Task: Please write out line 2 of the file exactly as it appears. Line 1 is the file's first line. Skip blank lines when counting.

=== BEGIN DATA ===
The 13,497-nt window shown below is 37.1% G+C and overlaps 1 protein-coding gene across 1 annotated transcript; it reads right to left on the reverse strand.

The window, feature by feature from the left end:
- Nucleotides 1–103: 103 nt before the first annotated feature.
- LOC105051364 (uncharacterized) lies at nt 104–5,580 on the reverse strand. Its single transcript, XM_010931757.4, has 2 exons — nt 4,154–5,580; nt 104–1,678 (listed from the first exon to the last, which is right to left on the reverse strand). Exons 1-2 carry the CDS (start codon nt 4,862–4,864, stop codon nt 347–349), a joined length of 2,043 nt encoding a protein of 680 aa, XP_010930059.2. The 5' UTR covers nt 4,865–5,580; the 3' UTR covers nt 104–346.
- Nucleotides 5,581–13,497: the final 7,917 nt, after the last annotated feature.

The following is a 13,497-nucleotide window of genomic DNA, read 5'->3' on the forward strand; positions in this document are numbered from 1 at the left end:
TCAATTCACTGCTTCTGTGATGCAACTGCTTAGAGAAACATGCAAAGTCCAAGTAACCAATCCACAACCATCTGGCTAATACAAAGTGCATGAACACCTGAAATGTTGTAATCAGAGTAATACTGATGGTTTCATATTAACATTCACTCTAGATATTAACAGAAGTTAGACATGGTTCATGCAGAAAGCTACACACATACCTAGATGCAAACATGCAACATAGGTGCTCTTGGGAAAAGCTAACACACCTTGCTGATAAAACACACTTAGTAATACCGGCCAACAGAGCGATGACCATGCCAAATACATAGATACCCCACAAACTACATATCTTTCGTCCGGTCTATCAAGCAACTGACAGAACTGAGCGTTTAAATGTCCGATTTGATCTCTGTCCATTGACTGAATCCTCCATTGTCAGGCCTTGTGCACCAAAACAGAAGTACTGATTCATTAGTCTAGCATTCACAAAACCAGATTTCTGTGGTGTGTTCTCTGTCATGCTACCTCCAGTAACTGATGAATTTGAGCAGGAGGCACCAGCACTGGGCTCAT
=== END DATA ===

The window, feature by feature from the left end: